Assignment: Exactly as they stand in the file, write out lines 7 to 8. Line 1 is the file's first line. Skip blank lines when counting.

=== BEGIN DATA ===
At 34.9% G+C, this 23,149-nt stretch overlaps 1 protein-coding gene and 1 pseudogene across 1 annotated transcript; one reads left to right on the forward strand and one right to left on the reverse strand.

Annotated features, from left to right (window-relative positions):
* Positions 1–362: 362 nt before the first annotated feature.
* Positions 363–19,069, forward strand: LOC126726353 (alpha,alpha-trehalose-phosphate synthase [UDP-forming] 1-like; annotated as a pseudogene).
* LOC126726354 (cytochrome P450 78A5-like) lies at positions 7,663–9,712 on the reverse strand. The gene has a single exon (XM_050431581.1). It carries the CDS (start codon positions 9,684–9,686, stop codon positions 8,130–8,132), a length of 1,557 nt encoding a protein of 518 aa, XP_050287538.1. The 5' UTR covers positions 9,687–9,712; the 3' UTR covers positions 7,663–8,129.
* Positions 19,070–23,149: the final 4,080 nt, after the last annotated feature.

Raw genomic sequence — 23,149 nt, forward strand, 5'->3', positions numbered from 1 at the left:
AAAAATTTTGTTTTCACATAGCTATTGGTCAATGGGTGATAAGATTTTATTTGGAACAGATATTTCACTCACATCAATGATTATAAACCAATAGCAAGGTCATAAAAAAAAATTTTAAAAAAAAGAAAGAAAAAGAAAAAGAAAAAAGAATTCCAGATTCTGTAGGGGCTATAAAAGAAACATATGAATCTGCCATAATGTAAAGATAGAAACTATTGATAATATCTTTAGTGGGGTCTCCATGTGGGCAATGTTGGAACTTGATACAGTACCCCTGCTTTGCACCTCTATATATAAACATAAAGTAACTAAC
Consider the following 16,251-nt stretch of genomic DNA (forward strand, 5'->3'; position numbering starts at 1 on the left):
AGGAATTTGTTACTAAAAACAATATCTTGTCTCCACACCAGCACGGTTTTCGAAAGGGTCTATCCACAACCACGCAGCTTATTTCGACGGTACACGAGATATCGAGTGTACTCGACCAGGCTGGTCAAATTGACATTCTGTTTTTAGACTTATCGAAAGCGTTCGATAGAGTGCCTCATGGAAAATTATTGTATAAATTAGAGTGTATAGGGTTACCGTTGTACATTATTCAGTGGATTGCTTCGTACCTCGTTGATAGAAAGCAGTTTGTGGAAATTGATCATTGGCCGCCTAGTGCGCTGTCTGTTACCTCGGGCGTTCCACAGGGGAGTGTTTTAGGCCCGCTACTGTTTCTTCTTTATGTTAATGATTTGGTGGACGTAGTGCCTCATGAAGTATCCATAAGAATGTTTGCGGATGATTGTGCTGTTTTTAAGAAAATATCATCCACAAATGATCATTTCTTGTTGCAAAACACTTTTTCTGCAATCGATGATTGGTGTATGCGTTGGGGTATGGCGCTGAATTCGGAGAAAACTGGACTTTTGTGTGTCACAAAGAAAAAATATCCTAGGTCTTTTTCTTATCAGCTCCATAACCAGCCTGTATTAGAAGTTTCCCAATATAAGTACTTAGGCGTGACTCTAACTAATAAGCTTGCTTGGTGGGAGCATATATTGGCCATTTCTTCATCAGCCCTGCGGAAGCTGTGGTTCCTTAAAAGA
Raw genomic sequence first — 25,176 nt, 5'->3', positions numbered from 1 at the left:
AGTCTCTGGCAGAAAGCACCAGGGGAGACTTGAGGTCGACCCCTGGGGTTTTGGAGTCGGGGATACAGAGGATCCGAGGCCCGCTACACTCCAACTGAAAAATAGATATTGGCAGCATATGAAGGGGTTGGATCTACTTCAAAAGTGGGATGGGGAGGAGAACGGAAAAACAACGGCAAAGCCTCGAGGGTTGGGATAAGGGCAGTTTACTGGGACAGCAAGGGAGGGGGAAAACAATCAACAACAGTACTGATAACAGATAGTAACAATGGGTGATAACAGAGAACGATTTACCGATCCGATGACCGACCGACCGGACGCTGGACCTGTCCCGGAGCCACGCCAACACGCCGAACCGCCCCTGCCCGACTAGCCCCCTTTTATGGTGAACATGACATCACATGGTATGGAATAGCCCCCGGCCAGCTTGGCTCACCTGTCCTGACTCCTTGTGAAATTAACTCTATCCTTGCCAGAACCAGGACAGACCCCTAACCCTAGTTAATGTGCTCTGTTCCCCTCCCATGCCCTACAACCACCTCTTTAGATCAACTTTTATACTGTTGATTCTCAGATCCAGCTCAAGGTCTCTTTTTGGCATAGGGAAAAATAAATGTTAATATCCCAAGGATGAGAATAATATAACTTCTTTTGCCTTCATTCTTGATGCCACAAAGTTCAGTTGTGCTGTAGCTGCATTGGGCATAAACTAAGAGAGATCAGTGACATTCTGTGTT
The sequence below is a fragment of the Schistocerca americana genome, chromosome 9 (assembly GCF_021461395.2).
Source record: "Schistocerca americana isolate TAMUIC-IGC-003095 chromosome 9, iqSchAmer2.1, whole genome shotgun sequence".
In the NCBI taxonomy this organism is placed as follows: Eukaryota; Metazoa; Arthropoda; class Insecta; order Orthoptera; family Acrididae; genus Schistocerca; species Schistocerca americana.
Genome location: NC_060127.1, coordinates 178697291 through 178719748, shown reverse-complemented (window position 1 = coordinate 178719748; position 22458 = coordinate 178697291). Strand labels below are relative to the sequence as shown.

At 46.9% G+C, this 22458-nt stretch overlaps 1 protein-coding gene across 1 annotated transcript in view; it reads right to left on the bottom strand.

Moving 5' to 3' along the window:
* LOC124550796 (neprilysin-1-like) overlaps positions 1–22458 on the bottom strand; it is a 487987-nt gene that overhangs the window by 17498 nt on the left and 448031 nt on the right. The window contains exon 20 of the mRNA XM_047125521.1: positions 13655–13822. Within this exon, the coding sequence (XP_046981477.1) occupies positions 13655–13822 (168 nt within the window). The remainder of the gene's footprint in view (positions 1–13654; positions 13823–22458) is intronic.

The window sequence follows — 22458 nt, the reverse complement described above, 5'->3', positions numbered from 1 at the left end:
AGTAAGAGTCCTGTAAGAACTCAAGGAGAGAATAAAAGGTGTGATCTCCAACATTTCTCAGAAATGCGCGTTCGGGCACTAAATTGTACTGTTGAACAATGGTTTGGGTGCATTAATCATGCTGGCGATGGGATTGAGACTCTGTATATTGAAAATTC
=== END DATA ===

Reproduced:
Raw genomic sequence — 23,149 nt, forward strand, 5'->3', positions numbered from 1 at the left:
AAAAATTTTGTTTTCACATAGCTATTGGTCAATGGGTGATAAGATTTTATTTGGAACAGATATTTCACTCACATCAATGATTATAAACCAATAGCAAGGTCATAAAAAAAAATTTTAAAAAAAAGAAAGAAAAAGAAAAAGAAAAAAGAATTCCAGATTCTGTAGGGGCTATAAAAGAAACATATGAATCTGCCATAATGTAAAGATAGAAACTATTGATAATATCTTTAGTGGGGTCTCCATGTGGGCAATGTTGGAACTTGATACAGTACCCCTGCTTTGCACCTCTATATATAAACATAAAGTAACTAAC